NAMED after the head of the Anglican Church, a Portskewett school has a strong Christian ethos – and its green-fingered youngsters are blooming. CATHERINE COOK reports.
ARCHBISHOP Rowan Williams Church in Wales Voluntary Aided Primary School is located in the village of Portskewett and was built in 2001 when head teacher Graham Murphy was appointed.
“It’s quite rare to have a school named after someone who is still living,” Mr Murphy said,“and we count ourselves extremely fortunate to have this link with Archbishop Rowan Williams.”
The Archbishop has often visited the school and pupils from Year 6 will be visiting Lambeth Palace before the Archbishop retires.
“We have massive amounts of communication with Archbishop Williams and the links will still continue after his retirement.”
The pupils have recently planted fruit trees which are indigenous to the surrounding area. “We have planted Worcester and Cox’s apples as well as plums, cherries, raspberries and gooseberries. The trees are planted in an avenue and we hope they will be here for many years to come. They are already becoming well established,” Mr Murphy said.
The school prides itself on its floral displays around the grounds and the allotments are bursting with produce.
“Every single plant has been planted by the children. I believe it is important to leave a legacy” said Mr Murphy “for future pupils and parents and anyone who has had links with our school.”
There are close links with Penhow and PW Halses garden centres which have donated tomato and bean plants, as well as flowers for the grounds.
The school has been fortunate to have been approached by Siemens UK which has volunteered to help with any groundwork.
“We had 120 tonnes of topsoil delivered and five tons of bark chippings to go on the top. All the children have spread the bark themselves.”
Continuing with the outside tour of the grounds I saw a recently erected bird hide, polytunnel and even a chicken run with four hens who laid eggs on a regular basis.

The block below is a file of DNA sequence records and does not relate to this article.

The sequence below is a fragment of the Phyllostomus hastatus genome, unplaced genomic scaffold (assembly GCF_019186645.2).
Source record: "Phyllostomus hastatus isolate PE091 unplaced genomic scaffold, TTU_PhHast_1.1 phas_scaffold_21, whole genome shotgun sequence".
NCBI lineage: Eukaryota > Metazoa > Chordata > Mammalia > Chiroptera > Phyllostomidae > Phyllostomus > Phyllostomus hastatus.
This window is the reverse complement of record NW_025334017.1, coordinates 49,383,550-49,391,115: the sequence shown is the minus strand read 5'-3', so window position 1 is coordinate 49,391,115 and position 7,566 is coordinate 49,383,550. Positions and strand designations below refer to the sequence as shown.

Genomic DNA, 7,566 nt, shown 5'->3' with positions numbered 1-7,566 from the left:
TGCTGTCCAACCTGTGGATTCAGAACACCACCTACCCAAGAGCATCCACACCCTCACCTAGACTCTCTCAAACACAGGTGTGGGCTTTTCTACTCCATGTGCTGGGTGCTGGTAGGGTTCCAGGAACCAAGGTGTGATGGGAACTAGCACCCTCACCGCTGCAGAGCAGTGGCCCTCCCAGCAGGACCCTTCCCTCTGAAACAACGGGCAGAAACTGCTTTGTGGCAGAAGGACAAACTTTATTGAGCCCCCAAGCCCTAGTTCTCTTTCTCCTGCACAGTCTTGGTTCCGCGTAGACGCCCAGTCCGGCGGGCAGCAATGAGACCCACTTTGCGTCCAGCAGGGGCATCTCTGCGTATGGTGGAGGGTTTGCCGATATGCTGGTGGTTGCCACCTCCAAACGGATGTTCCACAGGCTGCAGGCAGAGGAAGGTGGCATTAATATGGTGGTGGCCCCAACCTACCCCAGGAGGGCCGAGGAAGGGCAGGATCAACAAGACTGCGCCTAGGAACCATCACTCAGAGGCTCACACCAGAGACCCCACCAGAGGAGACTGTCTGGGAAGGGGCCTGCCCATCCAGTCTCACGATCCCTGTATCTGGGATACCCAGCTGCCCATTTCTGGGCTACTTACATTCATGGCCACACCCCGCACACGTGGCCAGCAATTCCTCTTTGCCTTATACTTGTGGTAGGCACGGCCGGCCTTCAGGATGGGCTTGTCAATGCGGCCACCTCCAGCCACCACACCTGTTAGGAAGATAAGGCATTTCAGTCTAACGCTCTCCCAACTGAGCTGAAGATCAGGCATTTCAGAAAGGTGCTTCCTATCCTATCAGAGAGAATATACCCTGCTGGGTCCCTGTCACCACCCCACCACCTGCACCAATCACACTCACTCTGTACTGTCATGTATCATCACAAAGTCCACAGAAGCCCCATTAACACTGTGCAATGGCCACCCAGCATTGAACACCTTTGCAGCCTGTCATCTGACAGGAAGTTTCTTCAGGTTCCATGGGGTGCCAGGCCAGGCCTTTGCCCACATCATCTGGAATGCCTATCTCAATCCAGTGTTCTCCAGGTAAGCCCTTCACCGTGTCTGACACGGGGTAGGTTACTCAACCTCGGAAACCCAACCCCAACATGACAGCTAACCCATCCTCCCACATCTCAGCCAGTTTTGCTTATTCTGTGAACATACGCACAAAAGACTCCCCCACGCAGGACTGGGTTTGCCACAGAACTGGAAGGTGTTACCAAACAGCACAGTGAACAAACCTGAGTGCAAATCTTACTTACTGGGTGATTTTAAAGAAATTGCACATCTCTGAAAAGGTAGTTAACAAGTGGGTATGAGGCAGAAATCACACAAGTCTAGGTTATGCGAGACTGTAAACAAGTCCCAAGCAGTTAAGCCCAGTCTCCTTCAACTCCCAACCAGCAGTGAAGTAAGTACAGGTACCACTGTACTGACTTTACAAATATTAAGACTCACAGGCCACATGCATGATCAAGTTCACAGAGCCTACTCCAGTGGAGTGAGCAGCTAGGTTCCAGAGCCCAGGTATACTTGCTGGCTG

One area of the grounds has been left ‘wild’ “we only cut that area twice a year” Mr Murphy said. “As we are built on a Roman site we have developed plants synonymous with the Roman era. That’s why it looks so different to the rest of our school site.”
The latest inspection report stated that the school’s ‘strong Christian ethos very positively pervades all aspects of its life and work.’ This could be the reason why the school is oversubscribed as families want their children to be educated in such an environment.
“We have close links with the community and we are always thinking of ways to raise money for charity,”
Mr Murphy said. Pupils, staff and parents have raised £1,000 for Children with Meningitis, £300 for the Poppy Appeal and over £5,000 for pupil Eloise Lawn to name but a few causes. Four-year-old Eloise was diagnosed with lymphoma cancer in January but has since returned to school after receiving chemotherapy.
The school is occasionally used for private events and recently celebrated the Queen’s Jubilee. The school fields are used by the community and parents and Friends of the School have free use of the car park when attending church or the community hall nearby.
“The local Bluebell Nursery and a special needs unit use the grounds and we often do joint events,” said Mr Murphy.
The school has won an award for best pupil attendance in the whole of Wales.
Mr Murphy lives on a small holding with his wife and family.
He has dogs, sheep, chickens, ducks and donkeys on his ‘farm’. “I have brought the donkeys into school for the children to stroke and ride on and taken them to a service in St Mary’s Church, Caldicot.”
Year four performed with a mass choir at St David’s Hall with pupils from all over Gwent.
They have also attended a Celtic Music Festival at Tredegar Park. This year pupils and staff held an Olympic-type sports day and were supported by local sportsman David Broome who donated and presented prizes for the winners.
“I had to do the opening speech that was written for me by pupil Joseph Lloyd and school musicians performed the opening ceremony along with entertainment that included dancing and the school choir,” said Mr Murphy.
“The governing body and my staff show an absolute commitment to provide the best care and opportunity for the children. Our partnership with parents is paramount to our success and they are totally appreciative and supportive.”
Head Teacher: Graham Murphy
Inspectors give praise
INSPECTION report – July 2009
● Standards in pupils’ personal, social, moral, spiritual, and cultural development are outstanding.
● Excellent working relationships between members of staff and pupils are a feature of every class in the school.
● Shared values and expectations are a notable feature of the school.